While the Purple Label, Red Crotch pants had been taken off the site, other listers just didn’t bother looking for the problems. I received complaints of chunky discharge -- yum! Coats had food crumbs, used Kleenex and melted chocolate in the pockets. Chanel handbags, sold for a second time still at thousands of dollars, had tampons and hair ties still left inside. Van Cleef Arpels jewelry, guaranteed 100% authentic, arrived without a stamped signature.
With eBay’s regulations, if we didn’t do something about the flaws that were undisclosed in the listing, the buyer could leave something called negative feedback. Negative feedback results in lower approval ratings, which results in less business, which results in more restrictions on the account -- all leading to less profit. And to the wife and husband running the business, less profit was never an option.
Instead, by being lucky enough that hundreds of thousands of people were just fine with the state of their pre-owned shoes and shirts, they were able to buy off the people who weren’t okay with it. Sellers who don’t run on such a large scale on eBay don’t have this luxury and are kicked off the site if they can’t meet the demands of their buyers and of the selling platform. It’s a system catering to the big moneymaking machines and forgetting about the little guy until he’s wiped out completely. Sounds familiar, doesn’t it, my fellow Americans?
The job went from dirty and isolating to dirty and overwhelming. Seven hundred new emails a day with four women also answering a five-line, nonstop phone system. Most of the emails were hardly translatable and the calls were even crazier.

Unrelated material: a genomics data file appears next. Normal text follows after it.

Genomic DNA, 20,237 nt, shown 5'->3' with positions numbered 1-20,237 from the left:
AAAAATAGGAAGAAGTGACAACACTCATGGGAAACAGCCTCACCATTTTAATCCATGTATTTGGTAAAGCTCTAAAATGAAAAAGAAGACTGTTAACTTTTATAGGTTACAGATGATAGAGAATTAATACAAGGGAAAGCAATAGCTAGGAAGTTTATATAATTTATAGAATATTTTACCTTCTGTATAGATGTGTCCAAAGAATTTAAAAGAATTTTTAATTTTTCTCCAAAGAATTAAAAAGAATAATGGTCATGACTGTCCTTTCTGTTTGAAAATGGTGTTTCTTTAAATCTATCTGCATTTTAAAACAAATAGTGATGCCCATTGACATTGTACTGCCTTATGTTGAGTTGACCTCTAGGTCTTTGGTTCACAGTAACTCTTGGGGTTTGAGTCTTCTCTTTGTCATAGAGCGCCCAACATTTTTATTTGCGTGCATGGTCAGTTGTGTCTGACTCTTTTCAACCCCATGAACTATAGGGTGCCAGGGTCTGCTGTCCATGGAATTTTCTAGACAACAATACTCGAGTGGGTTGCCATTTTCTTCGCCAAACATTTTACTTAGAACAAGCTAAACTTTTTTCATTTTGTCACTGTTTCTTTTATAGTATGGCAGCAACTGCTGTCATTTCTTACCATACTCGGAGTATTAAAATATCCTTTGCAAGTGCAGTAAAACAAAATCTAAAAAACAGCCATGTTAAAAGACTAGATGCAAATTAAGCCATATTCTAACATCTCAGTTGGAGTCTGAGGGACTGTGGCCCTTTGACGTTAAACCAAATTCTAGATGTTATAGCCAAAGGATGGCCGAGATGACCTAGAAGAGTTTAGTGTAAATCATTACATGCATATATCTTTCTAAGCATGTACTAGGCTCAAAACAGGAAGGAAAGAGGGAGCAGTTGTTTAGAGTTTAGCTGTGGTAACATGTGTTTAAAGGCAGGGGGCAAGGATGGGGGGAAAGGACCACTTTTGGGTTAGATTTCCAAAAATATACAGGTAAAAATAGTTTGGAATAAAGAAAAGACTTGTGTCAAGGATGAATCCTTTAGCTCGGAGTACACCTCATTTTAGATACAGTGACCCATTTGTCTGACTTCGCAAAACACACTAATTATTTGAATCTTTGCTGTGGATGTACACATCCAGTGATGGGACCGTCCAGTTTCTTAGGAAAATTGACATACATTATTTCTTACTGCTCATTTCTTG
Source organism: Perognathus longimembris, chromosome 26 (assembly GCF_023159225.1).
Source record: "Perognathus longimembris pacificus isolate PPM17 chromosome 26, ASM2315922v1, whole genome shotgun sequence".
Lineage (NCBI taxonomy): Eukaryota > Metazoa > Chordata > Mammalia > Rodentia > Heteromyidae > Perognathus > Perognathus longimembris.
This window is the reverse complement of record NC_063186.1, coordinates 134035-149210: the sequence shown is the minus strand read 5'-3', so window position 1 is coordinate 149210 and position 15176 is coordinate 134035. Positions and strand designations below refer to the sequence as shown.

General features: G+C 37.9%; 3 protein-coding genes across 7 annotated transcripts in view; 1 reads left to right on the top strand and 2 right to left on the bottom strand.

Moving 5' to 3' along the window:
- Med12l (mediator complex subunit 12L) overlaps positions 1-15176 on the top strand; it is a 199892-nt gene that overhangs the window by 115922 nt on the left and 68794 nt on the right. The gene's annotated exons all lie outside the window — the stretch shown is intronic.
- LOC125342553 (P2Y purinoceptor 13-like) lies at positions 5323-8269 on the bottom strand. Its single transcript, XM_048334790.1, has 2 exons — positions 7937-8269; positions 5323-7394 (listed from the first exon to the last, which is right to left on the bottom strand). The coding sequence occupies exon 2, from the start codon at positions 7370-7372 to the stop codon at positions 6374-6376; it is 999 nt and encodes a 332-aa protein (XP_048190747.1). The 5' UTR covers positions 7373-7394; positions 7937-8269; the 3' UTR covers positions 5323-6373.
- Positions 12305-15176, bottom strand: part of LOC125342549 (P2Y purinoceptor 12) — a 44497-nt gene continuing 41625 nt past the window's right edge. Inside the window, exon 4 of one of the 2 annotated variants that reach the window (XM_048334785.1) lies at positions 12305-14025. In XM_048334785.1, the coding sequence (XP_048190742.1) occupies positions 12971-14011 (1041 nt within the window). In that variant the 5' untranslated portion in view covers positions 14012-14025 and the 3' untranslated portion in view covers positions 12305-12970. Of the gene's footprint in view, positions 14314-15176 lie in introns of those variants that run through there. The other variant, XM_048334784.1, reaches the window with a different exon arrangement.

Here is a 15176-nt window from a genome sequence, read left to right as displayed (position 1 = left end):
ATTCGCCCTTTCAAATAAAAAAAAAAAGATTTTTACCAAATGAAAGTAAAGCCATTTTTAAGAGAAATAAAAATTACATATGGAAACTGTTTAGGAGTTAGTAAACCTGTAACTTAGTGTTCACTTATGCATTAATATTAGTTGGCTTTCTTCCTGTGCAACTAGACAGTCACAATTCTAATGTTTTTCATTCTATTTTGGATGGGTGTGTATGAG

There was a man who was convinced every time an employee picked up the phone it would be the company namesake, and he sent us photos of his prized dog Chompers dressed in fake Louis Vuitton. Multiple women had their choice of preferred representatives, and mine was Gayle, who always had me pull Chanel from storage and give her exact descriptions of the items emblazoned with interlocked C’s. Most of the time there were flaws not described in the listing.
My favorite calls, though, were from Wanda. I don’t even think that was her name, I just very much got a Wanda vibe from her. I got to listen to her talk about how weird the Swedes in Minnesota were because they ate cream cheese and sugar on Ritz crackers. She told me about a bill she wrote that was placed right in Bush II’s hands, about her sister who only allowed her daughter to eat spinach at age eight, and about the phone sex company she had started from the ground up by hiring amputees who weren’t getting hired anywhere else. She was inspired to start it after her own daughter was in a car crash leaving her amputated and confined to a wheelchair.
She told me, after I listened to her in clammy sweats thinking about all of the emails piling up after our hour-long conversations, that I was too smart to be at that job.
It wasn’t the buyers or the clients who drove me to the edge -- it was the day that I didn't get my direct deposit until six hours into my Friday shift. The way it was handled made me start looking for new jobs.
While I’ll use eBay in the future and completely respect the hard work most sellers put in to the job, I’m just not made for that world. I’m made for the one in my head, with words swirling around that I’ve been itching to get out since graduation. With a tax return in my bank account, a self-inflicted shopping ban and a very supportive boyfriend, I’m prepared to live on much less for much more satisfaction.